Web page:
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Will Nets go RFA route again? Is fifth time the charm?

Orlando Magic v Brooklyn Nets Photo by Alex Goodlett/Getty Images

Four times, the Nets have gone the restricted free agency route, tendering offer sheets worth a quarter-billion dollars (not a typo) to restricted free agents, coming up empty each time (although they did wind up with Allen Crabbe at a discounted rate a year later.)

To refresh your memory, here are the four...

Tyler Johnson, Miami Heat guard. $50 million over four years in July 2016. Heat matched. The Heat now have buyer’s remorse. One reason is that the way the deal was structured. If the Heat hadn’t matched, the Nets would have paid Johnson $12.5 million a year. But the Heat because of a CBA rule, will have to pay him nearly $20 million in each of the next two years.

Allen Crabbe, Portland Trail Blazers swingman. $75 million over four years in July 2016. Blazers matched. They, too, wound up with buyer’s remorse and dumped Crabbe for Andrew Nicholson a year later. The Nets still believed in Crabbe’s potential and were happy to dump Nicholson, who the Blazers waived, stretched and wished him well on his way to China.

—Donatas Motiejunas, Houston Rockets center. $37 million over four years in December 2016. Rockets matched. The offer sounds crazy in retrospect but the Nets had multiple “outs” written into the offer sheet, one of which would have permitted them to dump him in March of 2017. Nobody won in this one. Motiejunas refused to report to Houston because they wouldn’t match bonuses in Nets deal and he wound up in China after a short stint in New Orleans.

—Otto Porter, Washington Wizards small forward, $106.5 million over four years. Wizards matched. It was a bit of a coup just to get a top free agent, restricted or not, to sign the Nets offer sheet. He had other opportunities. Of the four, Porter is really the only one who’s lived up to his deal.

So what about this summer? The Nets don’t have a lot of cap space, compared to previous years, but it’s a bit relative: only seven teams have cap space and as of now, 12 teams are in luxury tax territory. The Nets effectively have about $15 million in cap space, but could do some deals and get more ... if they wanted to.

At the end-of-season press conference, Sean Marks was non-committal about going the RFA route again but he certainly didn’t say no.

“That’s one tool we may have,” he said of offer sheets to restricted free agents. “I’d never sort of single out we’re not going to do RFA or only target this guy. We have guys that we like, and we’ll see how that all falls into place. At this point, I’m not going to say we’re not going to do one thing or the other.”

And so, who might the Nets go after ... and for how much? The first name everyone mentions is that of Aaron Gordon, the 6’9” power forward who is all of 22 years old. If he were a Net this year, he’d have been their third youngest player, after Jarrett Allen and D’Angelo Russell. He averaged 17.6 points, 7.9 rebounds and hit 115 3-pointers, shooting at a 33.6 percent clip. He had a career high of 41 against the Nets early in the season. He did have a number of injuries that limited him to 58 games.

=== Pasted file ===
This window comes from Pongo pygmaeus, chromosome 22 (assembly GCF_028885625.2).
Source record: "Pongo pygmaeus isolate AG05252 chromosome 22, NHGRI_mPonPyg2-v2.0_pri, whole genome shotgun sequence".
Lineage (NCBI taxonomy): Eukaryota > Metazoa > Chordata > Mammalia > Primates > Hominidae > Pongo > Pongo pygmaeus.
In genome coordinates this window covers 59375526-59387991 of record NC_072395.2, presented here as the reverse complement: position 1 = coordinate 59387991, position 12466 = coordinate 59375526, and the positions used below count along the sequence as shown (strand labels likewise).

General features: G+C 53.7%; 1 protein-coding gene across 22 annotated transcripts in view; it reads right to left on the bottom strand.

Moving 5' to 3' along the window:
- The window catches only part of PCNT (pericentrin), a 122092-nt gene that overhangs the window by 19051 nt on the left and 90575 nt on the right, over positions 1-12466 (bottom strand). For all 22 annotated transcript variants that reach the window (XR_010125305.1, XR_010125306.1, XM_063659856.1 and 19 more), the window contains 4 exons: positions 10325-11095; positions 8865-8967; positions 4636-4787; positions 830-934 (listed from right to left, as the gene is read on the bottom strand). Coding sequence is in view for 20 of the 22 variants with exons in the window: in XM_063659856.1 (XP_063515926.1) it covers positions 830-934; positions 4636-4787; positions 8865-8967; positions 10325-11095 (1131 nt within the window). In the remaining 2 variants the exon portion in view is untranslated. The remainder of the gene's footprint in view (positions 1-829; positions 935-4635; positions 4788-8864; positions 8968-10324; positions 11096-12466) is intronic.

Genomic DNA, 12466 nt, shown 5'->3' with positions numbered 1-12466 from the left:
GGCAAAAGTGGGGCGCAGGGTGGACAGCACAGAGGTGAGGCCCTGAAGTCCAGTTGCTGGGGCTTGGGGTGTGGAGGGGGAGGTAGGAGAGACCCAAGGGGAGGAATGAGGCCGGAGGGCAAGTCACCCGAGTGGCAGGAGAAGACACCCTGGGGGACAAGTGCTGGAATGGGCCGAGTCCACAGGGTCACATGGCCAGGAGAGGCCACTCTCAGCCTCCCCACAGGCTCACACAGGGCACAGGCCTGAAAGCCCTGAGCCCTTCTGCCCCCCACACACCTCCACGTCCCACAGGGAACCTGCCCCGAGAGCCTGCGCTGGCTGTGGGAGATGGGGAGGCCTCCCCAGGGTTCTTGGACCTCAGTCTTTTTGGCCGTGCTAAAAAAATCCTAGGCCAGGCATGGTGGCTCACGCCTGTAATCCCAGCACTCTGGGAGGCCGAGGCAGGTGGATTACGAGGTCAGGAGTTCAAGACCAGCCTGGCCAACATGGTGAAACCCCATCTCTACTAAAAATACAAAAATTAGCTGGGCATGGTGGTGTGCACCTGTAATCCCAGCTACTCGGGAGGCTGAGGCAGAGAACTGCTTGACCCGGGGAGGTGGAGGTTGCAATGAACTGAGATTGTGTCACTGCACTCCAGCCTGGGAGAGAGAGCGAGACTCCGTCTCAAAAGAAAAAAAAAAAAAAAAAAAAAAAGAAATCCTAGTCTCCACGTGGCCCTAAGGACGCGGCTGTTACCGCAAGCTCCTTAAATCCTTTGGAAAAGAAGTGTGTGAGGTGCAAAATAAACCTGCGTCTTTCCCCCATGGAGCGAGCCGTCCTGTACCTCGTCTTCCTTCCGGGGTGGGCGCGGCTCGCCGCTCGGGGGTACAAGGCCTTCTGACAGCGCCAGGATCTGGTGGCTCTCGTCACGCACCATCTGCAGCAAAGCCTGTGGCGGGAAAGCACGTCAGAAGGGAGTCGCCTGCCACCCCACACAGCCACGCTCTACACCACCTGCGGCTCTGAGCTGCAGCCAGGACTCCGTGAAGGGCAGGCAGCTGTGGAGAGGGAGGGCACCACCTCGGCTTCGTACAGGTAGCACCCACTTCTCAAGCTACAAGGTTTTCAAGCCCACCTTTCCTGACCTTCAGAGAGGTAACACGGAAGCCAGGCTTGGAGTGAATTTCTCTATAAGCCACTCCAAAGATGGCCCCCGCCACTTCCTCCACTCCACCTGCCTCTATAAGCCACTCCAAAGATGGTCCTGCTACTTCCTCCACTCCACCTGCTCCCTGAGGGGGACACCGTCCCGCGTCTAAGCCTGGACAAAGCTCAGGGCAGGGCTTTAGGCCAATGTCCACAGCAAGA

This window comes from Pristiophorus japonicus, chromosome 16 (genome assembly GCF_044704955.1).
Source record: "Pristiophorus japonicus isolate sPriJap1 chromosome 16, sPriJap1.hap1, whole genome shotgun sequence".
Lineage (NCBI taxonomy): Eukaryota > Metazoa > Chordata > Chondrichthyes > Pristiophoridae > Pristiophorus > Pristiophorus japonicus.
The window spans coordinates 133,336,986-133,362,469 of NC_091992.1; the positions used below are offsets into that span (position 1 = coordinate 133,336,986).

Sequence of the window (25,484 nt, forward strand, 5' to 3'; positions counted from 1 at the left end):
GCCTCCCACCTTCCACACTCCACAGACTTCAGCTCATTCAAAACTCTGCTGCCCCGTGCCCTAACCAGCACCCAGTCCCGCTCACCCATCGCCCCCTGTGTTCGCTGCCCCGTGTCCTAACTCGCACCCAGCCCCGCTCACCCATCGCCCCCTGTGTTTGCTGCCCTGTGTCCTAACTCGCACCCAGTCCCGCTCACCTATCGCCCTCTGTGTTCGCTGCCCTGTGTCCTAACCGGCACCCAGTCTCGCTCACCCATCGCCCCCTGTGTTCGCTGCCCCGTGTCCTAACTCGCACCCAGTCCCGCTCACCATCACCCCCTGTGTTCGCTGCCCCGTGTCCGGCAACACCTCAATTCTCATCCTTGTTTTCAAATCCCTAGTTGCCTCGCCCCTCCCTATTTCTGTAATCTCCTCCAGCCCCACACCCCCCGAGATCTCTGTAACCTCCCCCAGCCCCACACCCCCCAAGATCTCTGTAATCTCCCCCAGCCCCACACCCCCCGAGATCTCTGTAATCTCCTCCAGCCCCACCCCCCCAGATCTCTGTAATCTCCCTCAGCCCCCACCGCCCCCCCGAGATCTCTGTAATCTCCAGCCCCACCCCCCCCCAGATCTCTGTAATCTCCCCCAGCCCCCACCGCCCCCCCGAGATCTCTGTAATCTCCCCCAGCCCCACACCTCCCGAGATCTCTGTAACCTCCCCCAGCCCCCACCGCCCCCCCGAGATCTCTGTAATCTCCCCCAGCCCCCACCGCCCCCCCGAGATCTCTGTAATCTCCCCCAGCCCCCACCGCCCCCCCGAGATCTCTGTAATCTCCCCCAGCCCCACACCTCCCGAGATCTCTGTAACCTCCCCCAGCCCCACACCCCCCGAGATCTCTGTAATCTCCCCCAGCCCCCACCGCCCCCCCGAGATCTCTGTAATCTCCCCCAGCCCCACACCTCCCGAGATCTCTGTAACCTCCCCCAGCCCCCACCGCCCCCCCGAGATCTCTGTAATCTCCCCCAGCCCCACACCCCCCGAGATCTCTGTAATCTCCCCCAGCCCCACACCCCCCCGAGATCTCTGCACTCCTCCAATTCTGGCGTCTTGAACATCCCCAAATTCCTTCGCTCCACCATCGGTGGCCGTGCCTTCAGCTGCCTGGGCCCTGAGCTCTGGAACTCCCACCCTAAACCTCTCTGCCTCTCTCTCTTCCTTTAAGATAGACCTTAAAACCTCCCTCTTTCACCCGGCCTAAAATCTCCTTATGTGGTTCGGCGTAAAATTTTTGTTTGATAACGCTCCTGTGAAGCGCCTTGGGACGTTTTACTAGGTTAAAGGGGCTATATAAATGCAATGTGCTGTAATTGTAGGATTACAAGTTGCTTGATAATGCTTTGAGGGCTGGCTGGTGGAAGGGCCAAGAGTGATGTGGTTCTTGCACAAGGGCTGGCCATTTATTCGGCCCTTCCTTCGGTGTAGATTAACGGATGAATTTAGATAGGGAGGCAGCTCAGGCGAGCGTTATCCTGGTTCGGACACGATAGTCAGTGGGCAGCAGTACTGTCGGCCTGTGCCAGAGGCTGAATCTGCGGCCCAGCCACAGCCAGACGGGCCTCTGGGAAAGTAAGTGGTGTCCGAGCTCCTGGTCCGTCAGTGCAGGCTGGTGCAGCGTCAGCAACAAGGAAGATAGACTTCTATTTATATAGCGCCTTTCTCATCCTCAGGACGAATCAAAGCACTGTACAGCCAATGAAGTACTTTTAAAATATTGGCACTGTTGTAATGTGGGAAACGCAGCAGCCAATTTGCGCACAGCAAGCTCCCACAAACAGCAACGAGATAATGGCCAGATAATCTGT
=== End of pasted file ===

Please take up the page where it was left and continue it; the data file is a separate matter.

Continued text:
Steve Lichtenstein of WFAN thinks the Nets should target, indeed prioritize, Gordon this summer. He wrote Thursday...

“I think Gordon checks all of Marks’ boxes. A fourth overall selection in the 2014 NBA Draft, Gordon has played four seasons but will turn just 23 in September.

“Gordon is an exceptionally athletic power forward who can space the floor—a perfect fit for coach Kenny Atkinson’s offensive schemes. His efficiencies (43.4 percent from the floor, 33.6 percent from deep) last season were rather meh, but he was never the same after suffering the first of two concussions on December 8. His splits in his first 25 games (18.5 ppg, 8.1 rebounds, 49.2 percent shooting overall, and 40.1 percent from three) suggested he could have been primed for a monster campaign.

“Instead, Gordon slumped to the finish line, playing only 58 games while dealing with injuries to his calf, hip and head.”

All that said, the question is at what level would Orlando match? Word is that if the number is $20 million, they will wave goodbye and go into an even deeper rebuild. After the season, Gordon told the Orlando Sentinel his “ideal is max,” which would be more than $20 million. Why would the Magic let him go for nothing? Well, they have, despite their horrible season, a big payroll and think Jonathan Isaac, last year’s sixth overall pick, could fill Gordon’s role. And they did market AG at the trade deadline (and dumped 24-year-old Elfrid Payton, who they didn’t want to pay, for a second rounder.)

There are, as Lichtenstein points out, some valid critiques of Gordon’s game.

“There are scouts I’ve talked to who believe the Magic won’t be matching an extravagant offer for Gordon. It should be noted that those scouts don’t have the same opinion of Gordon as I do. They knocked his basketball IQ and said he presents all the questionable decision-making with the ball that we’re so used to in Brooklyn.”

Still, he is 22 years old and there just aren’t a lot of players out there with his potential. Would an $80 million or $100 million offer sheet be a big risk? Sure, but as that list at the top of the story notes, they’ve taken those risks before and there’s little doubt they are willing to do it again.